The issue is tricky, though. Not all young men of color have the same life experiences or challenges, and they're not all going to respond positively to the same type of outreach.
But Voisin said research has shown some methods work across the spectrum.
"We know that there are certain measures that support positive youth development across the board," Voisin said. "Mentoring is one of the greatest protective factors."
He's happy the issue is getting attention and that organizations like Becoming a Man exist and are helping change "group norms," but cautions that outreach needs to go beyond helping a young man fill out a financial aid form and sending him on his way.
"A lot of these kids have socio-emotional needs and they go to college and they don't remain there," Voisin said, "because some of their underlying needs are not addressed."
Acknowledging that these young men have unique needs that aren't being fully met is a step in the right direction.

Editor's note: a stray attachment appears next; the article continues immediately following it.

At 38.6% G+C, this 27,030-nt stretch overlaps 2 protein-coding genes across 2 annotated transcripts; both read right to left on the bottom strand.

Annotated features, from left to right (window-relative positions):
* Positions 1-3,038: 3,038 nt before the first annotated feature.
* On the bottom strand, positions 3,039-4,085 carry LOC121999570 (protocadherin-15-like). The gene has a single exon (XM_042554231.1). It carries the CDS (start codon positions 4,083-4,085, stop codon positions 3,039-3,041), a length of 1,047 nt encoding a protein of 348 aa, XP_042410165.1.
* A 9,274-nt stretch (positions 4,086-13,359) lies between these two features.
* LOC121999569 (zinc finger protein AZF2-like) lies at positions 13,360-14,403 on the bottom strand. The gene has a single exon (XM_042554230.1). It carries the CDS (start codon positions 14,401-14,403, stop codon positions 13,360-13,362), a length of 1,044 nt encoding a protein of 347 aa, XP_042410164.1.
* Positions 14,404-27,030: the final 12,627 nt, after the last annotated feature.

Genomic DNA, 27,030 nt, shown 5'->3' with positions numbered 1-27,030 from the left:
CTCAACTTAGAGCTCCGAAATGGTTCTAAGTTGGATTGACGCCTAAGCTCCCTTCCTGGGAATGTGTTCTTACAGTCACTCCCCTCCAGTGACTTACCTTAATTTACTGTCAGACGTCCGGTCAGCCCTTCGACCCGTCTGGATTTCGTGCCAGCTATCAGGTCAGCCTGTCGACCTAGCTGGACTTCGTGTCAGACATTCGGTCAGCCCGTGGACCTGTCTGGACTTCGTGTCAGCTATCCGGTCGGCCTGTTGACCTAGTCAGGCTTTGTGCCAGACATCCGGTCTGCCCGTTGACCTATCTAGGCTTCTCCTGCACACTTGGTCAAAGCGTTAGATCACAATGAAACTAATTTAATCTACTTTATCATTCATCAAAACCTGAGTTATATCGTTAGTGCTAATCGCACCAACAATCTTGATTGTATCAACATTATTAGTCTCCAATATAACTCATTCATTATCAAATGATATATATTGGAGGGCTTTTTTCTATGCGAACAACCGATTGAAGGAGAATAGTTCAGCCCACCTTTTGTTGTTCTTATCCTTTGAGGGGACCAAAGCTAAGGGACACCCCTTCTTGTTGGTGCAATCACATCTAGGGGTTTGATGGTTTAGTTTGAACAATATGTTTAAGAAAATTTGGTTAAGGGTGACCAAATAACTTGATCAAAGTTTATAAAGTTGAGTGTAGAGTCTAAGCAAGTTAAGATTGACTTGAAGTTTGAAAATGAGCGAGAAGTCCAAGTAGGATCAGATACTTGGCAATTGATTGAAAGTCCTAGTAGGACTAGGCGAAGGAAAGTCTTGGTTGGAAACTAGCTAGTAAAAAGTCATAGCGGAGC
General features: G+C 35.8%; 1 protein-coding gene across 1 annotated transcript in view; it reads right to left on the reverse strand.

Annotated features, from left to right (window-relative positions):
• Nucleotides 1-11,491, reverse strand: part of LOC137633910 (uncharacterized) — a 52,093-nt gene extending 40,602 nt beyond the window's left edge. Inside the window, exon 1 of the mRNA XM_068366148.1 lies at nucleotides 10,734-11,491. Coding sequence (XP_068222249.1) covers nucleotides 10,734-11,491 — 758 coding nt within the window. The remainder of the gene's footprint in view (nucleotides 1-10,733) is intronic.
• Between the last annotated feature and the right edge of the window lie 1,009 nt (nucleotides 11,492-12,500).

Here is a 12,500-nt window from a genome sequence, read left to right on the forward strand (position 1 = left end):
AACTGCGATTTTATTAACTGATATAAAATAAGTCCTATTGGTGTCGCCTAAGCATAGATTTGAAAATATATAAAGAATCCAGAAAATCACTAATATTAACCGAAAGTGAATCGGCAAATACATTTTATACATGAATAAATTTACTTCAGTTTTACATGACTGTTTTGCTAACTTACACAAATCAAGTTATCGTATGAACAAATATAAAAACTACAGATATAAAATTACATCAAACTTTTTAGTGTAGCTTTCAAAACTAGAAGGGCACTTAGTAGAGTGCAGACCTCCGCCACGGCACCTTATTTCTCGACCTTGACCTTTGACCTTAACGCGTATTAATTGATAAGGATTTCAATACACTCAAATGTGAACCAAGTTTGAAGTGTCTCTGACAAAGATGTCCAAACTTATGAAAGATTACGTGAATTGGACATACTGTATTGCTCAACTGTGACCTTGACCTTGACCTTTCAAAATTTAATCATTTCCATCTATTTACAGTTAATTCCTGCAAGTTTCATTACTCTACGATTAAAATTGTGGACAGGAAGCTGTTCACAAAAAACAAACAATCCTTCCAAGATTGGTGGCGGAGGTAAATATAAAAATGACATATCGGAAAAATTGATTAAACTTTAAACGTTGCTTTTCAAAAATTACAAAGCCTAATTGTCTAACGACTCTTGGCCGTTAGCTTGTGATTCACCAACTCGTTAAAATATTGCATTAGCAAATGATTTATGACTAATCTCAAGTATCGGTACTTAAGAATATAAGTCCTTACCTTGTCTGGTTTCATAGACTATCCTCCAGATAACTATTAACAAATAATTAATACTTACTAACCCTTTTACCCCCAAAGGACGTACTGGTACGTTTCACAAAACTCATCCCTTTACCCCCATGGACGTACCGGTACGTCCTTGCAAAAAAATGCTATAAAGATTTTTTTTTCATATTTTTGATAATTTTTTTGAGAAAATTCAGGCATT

Senior adviser to the president Valerie Jarrett said during a call with reporters that "when we let these boys fall through the cracks, we're crippling our ability to reach our potential as a nation."
This article is published with permission from Fusion, a TV and digital network that champions a smart, diverse and inclusive America. Fusion is a partner of National Journal and The Next America. Follow the author on Twitter: @Emily_DeRuy
This article is part of our Next America: Higher Education project, which is supported by grants from the Bill & Melinda Gates Foundation and Lumina Foundation.